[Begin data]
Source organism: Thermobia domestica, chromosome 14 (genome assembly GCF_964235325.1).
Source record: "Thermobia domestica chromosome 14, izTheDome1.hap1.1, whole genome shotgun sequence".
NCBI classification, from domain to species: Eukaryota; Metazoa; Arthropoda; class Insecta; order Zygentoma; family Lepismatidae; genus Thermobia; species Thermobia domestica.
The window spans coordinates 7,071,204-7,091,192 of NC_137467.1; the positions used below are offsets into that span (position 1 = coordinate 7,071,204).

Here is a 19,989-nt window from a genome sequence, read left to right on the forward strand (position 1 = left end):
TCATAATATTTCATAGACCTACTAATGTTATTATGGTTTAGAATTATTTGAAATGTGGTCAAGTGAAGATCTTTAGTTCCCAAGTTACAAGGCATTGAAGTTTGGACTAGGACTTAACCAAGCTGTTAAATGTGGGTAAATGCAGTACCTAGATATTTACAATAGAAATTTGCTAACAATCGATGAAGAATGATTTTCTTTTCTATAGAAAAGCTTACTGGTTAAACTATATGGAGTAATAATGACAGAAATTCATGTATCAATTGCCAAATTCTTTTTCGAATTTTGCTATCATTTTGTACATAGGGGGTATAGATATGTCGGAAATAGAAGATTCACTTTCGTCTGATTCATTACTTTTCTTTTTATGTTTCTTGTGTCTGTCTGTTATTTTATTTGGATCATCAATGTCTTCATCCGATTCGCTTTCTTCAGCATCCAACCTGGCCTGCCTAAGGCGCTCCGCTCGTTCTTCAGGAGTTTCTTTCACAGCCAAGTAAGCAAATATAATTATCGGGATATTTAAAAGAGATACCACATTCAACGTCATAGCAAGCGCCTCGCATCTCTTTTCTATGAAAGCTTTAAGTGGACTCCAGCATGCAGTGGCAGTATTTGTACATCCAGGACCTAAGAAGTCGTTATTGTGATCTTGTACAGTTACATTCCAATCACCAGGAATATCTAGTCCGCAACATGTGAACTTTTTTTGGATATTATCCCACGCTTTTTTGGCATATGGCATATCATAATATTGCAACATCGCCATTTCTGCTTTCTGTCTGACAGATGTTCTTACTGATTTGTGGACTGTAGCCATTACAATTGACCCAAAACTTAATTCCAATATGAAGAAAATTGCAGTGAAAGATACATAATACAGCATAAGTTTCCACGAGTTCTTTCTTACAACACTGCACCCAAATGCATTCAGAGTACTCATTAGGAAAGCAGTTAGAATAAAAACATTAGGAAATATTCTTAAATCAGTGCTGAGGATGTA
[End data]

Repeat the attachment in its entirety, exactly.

Source organism: Thermobia domestica, chromosome 14 (genome assembly GCF_964235325.1).
Source record: "Thermobia domestica chromosome 14, izTheDome1.hap1.1, whole genome shotgun sequence".
NCBI classification, from domain to species: Eukaryota; Metazoa; Arthropoda; class Insecta; order Zygentoma; family Lepismatidae; genus Thermobia; species Thermobia domestica.
The window spans coordinates 7,071,204-7,091,192 of NC_137467.1; the positions used below are offsets into that span (position 1 = coordinate 7,071,204).

Here is a 19,989-nt window from a genome sequence, read left to right on the forward strand (position 1 = left end):
TCATAATATTTCATAGACCTACTAATGTTATTATGGTTTAGAATTATTTGAAATGTGGTCAAGTGAAGATCTTTAGTTCCCAAGTTACAAGGCATTGAAGTTTGGACTAGGACTTAACCAAGCTGTTAAATGTGGGTAAATGCAGTACCTAGATATTTACAATAGAAATTTGCTAACAATCGATGAAGAATGATTTTCTTTTCTATAGAAAAGCTTACTGGTTAAACTATATGGAGTAATAATGACAGAAATTCATGTATCAATTGCCAAATTCTTTTTCGAATTTTGCTATCATTTTGTACATAGGGGGTATAGATATGTCGGAAATAGAAGATTCACTTTCGTCTGATTCATTACTTTTCTTTTTATGTTTCTTGTGTCTGTCTGTTATTTTATTTGGATCATCAATGTCTTCATCCGATTCGCTTTCTTCAGCATCCAACCTGGCCTGCCTAAGGCGCTCCGCTCGTTCTTCAGGAGTTTCTTTCACAGCCAAGTAAGCAAATATAATTATCGGGATATTTAAAAGAGATACCACATTCAACGTCATAGCAAGCGCCTCGCATCTCTTTTCTATGAAAGCTTTAAGTGGACTCCAGCATGCAGTGGCAGTATTTGTACATCCAGGACCTAAGAAGTCGTTATTGTGATCTTGTACAGTTACATTCCAATCACCAGGAATATCTAGTCCGCAACATGTGAACTTTTTTTGGATATTATCCCACGCTTTTTTGGCATATGGCATATCATAATATTGCAACATCGCCATTTCTGCTTTCTGTCTGACAGATGTTCTTACTGATTTGTGGACTGTAGCCATTACAATTGACCCAAAACTTAATTCCAATATGAAGAAAATTGCAGTGAAAGATACATAATACAGCATAAGTTTCCACGAGTTCTTTCTTACAACACTGCACCCAAATGCATTCAGAGTACTCATTAGGAAAGCAGTTAGAATAAAAACATTAGGAAATATTCTTAAATCAGTGCTGAGGATGTA